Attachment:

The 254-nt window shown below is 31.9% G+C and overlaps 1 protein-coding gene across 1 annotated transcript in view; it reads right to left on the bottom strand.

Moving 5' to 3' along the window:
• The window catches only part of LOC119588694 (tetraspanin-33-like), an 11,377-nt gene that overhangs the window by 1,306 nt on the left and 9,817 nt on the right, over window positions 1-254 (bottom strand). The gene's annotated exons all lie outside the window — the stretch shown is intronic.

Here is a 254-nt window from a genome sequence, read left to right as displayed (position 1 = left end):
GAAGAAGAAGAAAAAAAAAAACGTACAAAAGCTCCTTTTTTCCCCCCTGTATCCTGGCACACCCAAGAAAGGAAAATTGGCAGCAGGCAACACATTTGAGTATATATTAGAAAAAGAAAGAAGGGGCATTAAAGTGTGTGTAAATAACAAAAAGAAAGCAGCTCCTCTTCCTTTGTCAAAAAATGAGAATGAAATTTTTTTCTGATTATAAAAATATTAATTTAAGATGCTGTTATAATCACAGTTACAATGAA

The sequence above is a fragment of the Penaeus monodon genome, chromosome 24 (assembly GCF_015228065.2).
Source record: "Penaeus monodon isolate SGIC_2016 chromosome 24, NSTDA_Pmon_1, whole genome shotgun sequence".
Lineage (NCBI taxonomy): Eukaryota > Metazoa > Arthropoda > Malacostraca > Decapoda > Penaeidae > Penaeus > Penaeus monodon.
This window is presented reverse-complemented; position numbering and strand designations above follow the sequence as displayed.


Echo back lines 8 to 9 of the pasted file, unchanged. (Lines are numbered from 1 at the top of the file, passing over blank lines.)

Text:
Lineage (NCBI taxonomy): Eukaryota > Metazoa > Arthropoda > Malacostraca > Decapoda > Penaeidae > Penaeus > Penaeus monodon.
This window is presented reverse-complemented; position numbering and strand designations above follow the sequence as displayed.